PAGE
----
The thrifty person’s guide to selling

by Housesimple on 14th July 2015

Selling a house is an expensive business. The seller might believe that it’s simply a case of taking a few photographs, getting the property placed in the correct spot and signing a few forms, but there’s a lot more to it than that – and high street estate agents are only too aware of the lack of knowledge possessed by the average person. That lack of information could cost thousands of pounds from an estate agent charging between 1 and 3%.


If one decides to take the traditional, face-to-face route of the high street estate agent, then there are ways of trimming costs. Asking family and friends on social media for recommendations. Choose an agent that has knowledge of the market in your area and/or for your type of property (looking in the window for similar homes is a good place to start).


The main platform for a high street estate agent will probably be an online giant such as RightMove or Zoopla, but if they’re a member of the new site they’ll only be able to list your property on just one of the ‘big two’ and even then only 48 hours after you sign up, so ask if this is the case. Remember, the longer your home stays on the market the more likely other little fees and admin costs might creep in.


Of course, you may wish to go for the more modern route of selling your house exclusively through an online estate agent, which gives a lot more control and a way of saving a substantial sum of money. Because of a lack of overheads and other costs, online agents can pass on much cheaper overall costs to potential customers.


Valuations, for example, are quickly produced from a database of knowledge at a central office without the need for a visit. Most online agents will allow you to set the level of control from a basic service to professional photographs and floorplans. Viewings are arranged by the agent, and can be carried out for an additional fee, but otherwise the seller shows visitors around the property themselves.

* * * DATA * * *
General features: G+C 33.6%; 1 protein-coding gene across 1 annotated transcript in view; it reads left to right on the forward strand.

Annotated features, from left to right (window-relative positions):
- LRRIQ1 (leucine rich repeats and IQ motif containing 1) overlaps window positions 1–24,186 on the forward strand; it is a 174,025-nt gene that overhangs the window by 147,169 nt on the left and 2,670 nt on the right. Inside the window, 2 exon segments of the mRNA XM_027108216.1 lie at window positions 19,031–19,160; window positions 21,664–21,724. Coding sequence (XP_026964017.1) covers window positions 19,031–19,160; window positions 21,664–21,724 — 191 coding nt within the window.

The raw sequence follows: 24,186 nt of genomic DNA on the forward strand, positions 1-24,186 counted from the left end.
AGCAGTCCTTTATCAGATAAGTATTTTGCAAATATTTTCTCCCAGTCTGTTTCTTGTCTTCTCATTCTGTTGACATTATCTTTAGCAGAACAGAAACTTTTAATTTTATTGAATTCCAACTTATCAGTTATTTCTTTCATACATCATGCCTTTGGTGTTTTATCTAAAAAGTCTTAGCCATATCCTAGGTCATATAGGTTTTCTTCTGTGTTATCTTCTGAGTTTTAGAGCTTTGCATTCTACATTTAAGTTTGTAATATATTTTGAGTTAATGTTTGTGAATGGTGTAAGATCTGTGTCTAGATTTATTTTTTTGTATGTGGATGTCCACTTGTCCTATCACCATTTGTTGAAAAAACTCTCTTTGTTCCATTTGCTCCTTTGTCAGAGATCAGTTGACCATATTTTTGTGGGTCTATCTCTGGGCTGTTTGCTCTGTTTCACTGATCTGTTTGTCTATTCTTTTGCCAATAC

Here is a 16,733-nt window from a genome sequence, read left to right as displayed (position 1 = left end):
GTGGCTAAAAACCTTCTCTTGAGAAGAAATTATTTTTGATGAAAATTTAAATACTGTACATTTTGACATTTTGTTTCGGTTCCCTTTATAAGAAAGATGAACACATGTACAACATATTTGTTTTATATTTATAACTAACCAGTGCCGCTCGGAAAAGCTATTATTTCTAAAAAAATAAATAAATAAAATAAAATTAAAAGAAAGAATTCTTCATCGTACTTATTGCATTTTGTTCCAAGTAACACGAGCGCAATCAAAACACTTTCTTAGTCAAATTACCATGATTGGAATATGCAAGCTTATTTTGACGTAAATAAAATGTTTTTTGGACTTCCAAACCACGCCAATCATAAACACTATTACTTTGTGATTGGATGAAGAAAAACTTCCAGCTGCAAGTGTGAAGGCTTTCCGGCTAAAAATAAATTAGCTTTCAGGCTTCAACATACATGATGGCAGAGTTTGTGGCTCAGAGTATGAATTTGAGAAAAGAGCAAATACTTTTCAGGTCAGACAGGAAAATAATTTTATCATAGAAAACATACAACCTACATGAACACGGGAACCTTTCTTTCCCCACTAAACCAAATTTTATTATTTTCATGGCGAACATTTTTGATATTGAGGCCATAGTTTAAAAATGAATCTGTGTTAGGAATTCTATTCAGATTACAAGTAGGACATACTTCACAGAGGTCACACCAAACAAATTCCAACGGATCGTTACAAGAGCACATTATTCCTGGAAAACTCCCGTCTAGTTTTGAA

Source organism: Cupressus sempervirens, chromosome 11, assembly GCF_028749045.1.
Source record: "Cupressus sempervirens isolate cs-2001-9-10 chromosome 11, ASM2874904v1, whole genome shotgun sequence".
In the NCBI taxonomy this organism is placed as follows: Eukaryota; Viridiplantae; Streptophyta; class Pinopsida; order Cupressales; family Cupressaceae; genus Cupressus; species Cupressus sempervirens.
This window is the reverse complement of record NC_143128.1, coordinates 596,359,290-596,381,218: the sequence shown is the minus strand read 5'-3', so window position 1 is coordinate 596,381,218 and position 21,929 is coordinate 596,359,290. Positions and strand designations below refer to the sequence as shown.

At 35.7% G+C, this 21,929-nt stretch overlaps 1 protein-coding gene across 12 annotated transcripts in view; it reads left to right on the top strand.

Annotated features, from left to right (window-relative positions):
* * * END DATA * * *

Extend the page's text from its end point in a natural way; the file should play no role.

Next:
Because of the lack of administration and paperwork, the customisable options, and the fact that the process is usually more rapid the length of time on the market could be rapidly sliced compare to high street agents. That means lower fees and less waiting.


A final option is using social media, to create a page on Facebook and Twitter. Rather than enlisting the help of a property stager try setting up the house yourself, and using a good camera (or enlisting a friend) to create a varied range of professional-looking snaps and videos. Ask friends to spread the word, and make sure you include correct hashtags. For example, #sellingproperty, #London.


If anyone comments or wants to look round, answer as soon as possible. If someone makes an offer you could then bring in estate agents if required, but by then you’ll have cut out some of the initial stages, which could save hundreds or thousands of pounds. For the truly thrifty seller a combination of self-promotion, and the help of an online agent when needed, could be the winning formula.

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